Fast forward almost 200 years, to 284 CE. The Romans were just coming out of the Crisis of the Third Century, which had featured almost a century of civil war, and honestly, it’s a miracle that the whole Empire didn’t fly apart, but, I guess an awesome trade network is worth the guys at the top trying to kill each other.

Enter Diocletian, who sees the broken system for what it is, and tries to mend it. He imposes the Tetrarchy, splitting the Empire into two administrative zones, with a senior “emperor,” titled Augustus, and a junior “emperor,” titled Caesar.

Importantly, Diocletian changed the way that these administrators would wield their power. The Senate ceased to have any power, but they would continue as an administrative body. The Augustus and the Caesar would have power, and they would show it. While most of the successful Princeps would wear common togas, Diocletian wore flowing, jeweled robes. He surrounded himself with pomp and ceremony. He claimed a mandate from the Gods. And he had the title of “Dominus” bestowed upon him–this was something reserved for dead Emperors, elevating them to actual godhood.

So I think it’s clear that Diocletian’s style of governance was a pretty important event in Western political history. The Dominate became the system of government in the Empire, replacing the Principate. And even after the Western Empire fell, that form of government and method of communicating power and authority transitioned seamlessly into newly independent Western kingdoms. The Divine Right within the context of Christian kings entirely cribs from the Dominate.

Okay. Heh! So that’s the context of my question. Here it is:

Why were the Romans willing to accept the divine monarchy of Diocletian, and why did Domitian end up in a pool of his own blood and denounced as a tyrant?

When discussing things like this, I think we need to take personal factors off the table. The Romans were world class political slanderers. Seriously, the things they said about their opponents make Trump and the 2016 elections look like child’s play.

So here are a few factors I think could have something to do with it:

1) Religion. Paganism was hugely pluralistic. Romans tended to be very accepting of other deities, accepting the Gods of conquered tribes into their burgeoning pantheon. In the era of Domitian, the cosmological view of most Romans was that there was this large swirling mass of deities, and Jupiter was the nominal head, sure, but this is still polytheism here, they’re all Gods after all. This largely mirrors the Principate, and the title Princeps means “First Among Equals,” after all, kind of like Jupiter.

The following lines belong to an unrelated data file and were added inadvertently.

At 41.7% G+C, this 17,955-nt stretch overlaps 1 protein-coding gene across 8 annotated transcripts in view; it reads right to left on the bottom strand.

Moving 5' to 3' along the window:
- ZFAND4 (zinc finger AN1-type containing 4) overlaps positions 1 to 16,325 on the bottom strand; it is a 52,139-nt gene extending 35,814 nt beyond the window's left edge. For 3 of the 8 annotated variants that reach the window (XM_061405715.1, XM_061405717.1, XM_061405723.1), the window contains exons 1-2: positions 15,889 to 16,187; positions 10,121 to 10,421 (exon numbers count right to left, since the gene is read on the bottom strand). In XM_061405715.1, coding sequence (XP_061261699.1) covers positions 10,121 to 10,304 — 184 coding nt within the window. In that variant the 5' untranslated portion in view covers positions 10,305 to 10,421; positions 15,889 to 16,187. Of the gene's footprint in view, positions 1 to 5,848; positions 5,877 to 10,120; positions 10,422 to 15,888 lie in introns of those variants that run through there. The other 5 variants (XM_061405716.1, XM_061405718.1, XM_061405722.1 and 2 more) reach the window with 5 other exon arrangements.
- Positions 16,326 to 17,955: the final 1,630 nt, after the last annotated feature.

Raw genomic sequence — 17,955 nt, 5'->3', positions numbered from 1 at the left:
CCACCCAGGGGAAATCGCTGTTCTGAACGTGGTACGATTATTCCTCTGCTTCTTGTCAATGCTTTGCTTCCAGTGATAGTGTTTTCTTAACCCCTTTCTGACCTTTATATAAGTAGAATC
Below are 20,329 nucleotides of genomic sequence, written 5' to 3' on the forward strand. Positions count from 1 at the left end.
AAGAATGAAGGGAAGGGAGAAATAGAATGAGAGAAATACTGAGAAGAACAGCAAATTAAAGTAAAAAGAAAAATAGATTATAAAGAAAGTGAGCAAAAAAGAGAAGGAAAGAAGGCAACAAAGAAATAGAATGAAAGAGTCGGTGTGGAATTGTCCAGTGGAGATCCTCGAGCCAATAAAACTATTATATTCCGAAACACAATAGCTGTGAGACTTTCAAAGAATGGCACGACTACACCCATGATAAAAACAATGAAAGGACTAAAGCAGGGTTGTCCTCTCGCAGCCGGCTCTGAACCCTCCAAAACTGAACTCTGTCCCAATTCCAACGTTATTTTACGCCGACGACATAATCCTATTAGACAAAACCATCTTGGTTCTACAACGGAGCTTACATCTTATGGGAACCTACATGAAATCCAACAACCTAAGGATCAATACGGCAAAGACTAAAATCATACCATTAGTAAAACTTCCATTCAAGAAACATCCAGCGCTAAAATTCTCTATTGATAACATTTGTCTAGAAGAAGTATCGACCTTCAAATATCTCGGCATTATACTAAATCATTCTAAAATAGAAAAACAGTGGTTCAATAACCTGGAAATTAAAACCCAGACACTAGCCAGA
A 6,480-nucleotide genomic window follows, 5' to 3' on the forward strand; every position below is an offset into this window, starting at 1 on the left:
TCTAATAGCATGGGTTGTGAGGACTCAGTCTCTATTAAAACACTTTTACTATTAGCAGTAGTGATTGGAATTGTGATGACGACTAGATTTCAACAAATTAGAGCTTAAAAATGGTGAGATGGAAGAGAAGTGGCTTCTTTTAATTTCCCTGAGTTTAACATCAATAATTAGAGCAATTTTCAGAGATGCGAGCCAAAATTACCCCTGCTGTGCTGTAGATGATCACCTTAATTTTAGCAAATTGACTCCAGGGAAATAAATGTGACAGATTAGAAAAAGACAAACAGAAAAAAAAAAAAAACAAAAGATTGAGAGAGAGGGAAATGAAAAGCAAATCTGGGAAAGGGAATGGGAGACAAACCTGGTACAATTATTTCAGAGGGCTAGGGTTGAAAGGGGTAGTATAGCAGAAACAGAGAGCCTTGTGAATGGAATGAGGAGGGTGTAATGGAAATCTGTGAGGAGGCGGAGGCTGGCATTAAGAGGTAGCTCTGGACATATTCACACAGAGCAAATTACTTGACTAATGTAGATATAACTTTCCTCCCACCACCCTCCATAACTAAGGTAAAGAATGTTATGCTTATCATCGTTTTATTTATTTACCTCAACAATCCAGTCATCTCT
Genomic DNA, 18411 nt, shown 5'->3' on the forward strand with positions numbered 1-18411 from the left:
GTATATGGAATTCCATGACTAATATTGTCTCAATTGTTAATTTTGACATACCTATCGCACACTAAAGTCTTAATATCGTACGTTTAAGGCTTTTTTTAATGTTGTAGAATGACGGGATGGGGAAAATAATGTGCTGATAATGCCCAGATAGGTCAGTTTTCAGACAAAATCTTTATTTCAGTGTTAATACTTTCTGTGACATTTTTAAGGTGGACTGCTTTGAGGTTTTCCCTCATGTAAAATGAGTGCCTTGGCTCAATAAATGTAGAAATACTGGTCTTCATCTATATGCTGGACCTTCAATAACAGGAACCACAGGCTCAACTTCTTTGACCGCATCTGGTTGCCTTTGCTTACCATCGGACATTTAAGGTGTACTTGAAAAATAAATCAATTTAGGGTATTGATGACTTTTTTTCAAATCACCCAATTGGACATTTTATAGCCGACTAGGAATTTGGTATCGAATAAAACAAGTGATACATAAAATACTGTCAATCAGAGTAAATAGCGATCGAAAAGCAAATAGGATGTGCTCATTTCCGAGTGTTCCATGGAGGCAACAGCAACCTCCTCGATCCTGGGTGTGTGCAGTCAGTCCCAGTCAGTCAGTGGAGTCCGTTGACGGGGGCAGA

Conversely, in the era of Diocletian, Paganism had been rapidly transforming. The cult of Sol Invictus was really gaining steam. Pagans in the third century were increasingly starting to believe that there was one omnipotent God, and that the other Gods of their pantheon were powerful, but he created the Universe. The Eastern influences on the Empire were being felt, so naturally the creator was a Sun god. This is all much more like a traditional monarchy, with its emphasis on hierarchy, and one powerful focus of power.

Sidebar: this transformation in Roman Paganism is what largely laid the theological groundwork for the conversion to Christianity. I mean, a creator Sun god with lesser Gods is only one step removed from a single deity and flights of lesser angels. And the Feast of the Unconquered Sun would later become Christmas, after all. Anyways.

2) Political Stability. Domitian ruled after his stabilizing father Vespasian. Sure, Vespasian had come to power in the calamitous “Year of the Four Emperors,” but ultimately during the first century CE the grain shipments came in on time, the Empire expanded, and the rich Senators made a killing. So to the conservative Romans, there was no need to interfere with a system that was working, even if it did mean that fruity guy tried to make his horse a Senator. I mean, his successor did conquer a whole new province, after all.

Conversely, the political instability in the Third Century CE was largely compounded by the fact that barbarian (bar bar) invasions were threatening the character of the Empire. I really have a lot to say about this. Next post. The lack of cohesive national policy meant that this awesome trade network might break apart. And most of the Princeps in the Third Century behaved like despots anyways, so why not just codify it into law, and have succession be decided by law instead of by war?